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Glen Hansard

Top Five Irish Films: ‘Into the West,’ ‘Once,’ ‘The Commitments,’ ‘Bloody Sunday,’ ‘The Wind That Shakes the Barley’

HOLLYWOOD – Someone once said there are two kinds of people: “Those who are Irish and those who wish they were Irish.” While mom claimed I was the first, being an American for a few generations tossed me into the “mutt” category. If there truly is Irish in me, it’s in my big toe or my ring finger, which hardly makes me the Irish lass I had hoped.

Critic’s Pick: Irish Indie Film ‘Once’ Begins 14-Day U.S. Tour

CHICAGO – While full coverage with interviews will follow a Chicago press day on May 8, 2007, I stand by the Irish indie film “Once” now as a critic’s pick.

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  • Bad Words

    Looming over “Bad Words” is the potential it could have had, as is, were it released ten years ago. With its focus of R-rated behavior poking at the projected innocence of children, along with the couple of chromosomes that keep Bateman’s Trilby from being a Vince Vaughn character, this movie is certainly a product of the comedies that have sculpted out the manchild story in the past decade.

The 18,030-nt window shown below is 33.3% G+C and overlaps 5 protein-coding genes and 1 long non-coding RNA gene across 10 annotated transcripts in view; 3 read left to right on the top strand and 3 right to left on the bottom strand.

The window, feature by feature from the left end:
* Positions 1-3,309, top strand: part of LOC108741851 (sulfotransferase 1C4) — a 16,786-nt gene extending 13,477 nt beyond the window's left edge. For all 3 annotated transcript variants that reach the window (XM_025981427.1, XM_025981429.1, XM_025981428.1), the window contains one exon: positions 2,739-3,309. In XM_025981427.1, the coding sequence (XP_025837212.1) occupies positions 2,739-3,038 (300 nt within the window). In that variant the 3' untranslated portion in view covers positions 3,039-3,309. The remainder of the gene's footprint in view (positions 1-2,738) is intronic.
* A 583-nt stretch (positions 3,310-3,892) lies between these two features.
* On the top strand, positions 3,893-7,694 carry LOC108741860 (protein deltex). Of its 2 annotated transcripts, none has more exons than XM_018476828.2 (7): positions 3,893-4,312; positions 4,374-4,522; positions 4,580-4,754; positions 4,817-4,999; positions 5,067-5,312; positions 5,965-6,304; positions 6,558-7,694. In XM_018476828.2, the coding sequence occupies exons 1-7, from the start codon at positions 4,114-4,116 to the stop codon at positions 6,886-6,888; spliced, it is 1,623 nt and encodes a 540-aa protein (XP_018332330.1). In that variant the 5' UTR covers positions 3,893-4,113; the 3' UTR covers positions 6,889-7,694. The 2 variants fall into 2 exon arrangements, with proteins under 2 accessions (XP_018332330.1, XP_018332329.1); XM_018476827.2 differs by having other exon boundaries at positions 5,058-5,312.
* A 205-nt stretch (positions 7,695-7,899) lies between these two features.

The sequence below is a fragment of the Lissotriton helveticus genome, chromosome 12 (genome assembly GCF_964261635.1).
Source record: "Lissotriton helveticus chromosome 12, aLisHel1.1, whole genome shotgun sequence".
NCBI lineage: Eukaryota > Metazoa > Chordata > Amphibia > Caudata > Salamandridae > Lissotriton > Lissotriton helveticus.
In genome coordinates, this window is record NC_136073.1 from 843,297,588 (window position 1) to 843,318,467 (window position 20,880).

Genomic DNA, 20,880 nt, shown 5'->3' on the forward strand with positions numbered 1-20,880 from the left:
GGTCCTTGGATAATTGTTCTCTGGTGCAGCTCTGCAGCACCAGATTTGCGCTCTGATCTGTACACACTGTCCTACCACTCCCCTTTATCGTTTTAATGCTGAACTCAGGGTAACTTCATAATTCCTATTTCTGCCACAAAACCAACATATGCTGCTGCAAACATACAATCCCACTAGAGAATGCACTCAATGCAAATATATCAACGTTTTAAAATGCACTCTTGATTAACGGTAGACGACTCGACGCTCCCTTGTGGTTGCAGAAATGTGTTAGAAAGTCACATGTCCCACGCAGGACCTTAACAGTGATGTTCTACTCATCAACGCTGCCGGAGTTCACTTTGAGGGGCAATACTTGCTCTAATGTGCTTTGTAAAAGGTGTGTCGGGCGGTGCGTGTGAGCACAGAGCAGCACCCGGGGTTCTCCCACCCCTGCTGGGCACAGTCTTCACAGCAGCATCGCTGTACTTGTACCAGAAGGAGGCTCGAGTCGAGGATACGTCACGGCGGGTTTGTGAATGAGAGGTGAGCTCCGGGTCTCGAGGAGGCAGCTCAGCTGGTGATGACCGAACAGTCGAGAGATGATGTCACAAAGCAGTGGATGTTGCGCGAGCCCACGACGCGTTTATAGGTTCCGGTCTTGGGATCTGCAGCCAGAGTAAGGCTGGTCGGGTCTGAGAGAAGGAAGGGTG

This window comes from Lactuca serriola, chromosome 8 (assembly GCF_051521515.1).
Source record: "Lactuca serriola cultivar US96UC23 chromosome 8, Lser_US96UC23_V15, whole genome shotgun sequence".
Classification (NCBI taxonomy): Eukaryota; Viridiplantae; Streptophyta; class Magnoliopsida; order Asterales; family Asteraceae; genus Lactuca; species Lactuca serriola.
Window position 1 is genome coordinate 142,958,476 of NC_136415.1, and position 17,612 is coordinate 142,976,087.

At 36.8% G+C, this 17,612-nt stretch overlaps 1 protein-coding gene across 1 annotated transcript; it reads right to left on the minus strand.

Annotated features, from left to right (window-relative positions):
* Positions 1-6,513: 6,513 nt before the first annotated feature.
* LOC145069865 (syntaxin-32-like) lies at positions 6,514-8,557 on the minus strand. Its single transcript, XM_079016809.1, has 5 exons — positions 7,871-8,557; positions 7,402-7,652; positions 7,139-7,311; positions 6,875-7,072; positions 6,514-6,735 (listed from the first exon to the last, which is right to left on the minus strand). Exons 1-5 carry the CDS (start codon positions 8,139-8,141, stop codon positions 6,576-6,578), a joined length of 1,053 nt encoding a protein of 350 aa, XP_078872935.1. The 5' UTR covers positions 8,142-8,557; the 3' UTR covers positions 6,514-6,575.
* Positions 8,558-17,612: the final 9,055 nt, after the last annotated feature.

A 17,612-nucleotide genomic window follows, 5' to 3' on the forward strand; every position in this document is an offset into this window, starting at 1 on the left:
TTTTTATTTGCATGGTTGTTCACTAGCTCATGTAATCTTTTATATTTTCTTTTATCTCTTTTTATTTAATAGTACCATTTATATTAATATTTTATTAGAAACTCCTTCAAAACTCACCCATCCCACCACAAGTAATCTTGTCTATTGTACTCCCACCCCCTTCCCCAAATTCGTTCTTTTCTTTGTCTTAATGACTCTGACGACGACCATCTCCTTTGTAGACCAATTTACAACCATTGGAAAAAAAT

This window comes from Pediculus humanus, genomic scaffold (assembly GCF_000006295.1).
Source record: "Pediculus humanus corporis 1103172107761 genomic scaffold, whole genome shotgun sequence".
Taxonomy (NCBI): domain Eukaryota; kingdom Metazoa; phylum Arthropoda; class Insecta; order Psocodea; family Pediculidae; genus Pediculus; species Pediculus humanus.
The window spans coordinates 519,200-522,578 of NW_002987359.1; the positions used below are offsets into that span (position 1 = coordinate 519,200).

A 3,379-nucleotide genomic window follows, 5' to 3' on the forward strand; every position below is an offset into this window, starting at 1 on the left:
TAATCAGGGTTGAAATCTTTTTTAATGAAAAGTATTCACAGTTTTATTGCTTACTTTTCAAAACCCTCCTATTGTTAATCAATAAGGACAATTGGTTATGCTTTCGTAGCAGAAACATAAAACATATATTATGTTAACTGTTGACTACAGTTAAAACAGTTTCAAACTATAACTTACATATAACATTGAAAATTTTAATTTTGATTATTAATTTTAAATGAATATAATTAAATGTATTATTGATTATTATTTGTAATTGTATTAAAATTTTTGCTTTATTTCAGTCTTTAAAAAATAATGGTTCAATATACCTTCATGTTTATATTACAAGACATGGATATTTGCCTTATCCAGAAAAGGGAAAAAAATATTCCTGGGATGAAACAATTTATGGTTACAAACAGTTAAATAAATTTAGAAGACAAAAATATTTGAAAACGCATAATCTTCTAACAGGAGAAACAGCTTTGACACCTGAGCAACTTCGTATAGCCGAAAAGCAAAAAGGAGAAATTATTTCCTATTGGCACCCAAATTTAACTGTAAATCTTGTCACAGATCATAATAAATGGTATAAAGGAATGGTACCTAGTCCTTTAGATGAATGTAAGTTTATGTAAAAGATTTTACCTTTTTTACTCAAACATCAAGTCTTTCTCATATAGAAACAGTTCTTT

• Winter's Tale

    The theatrical poster for “Winter’s Tale,” after promising that “It’s not a true story, it’s a love story,” made a large demand from its viewers at the bottom: “This Valentine’s Day, Believe In Miracles.” While there is indeed a difference between filmmaking and marketing, it is hard to not imagine writer/director Akiva Goldsman whispering “believe in miracles” into the ear of every executive who helped “Winter’s Tale” come to life, immediately after throwing glitter on them.

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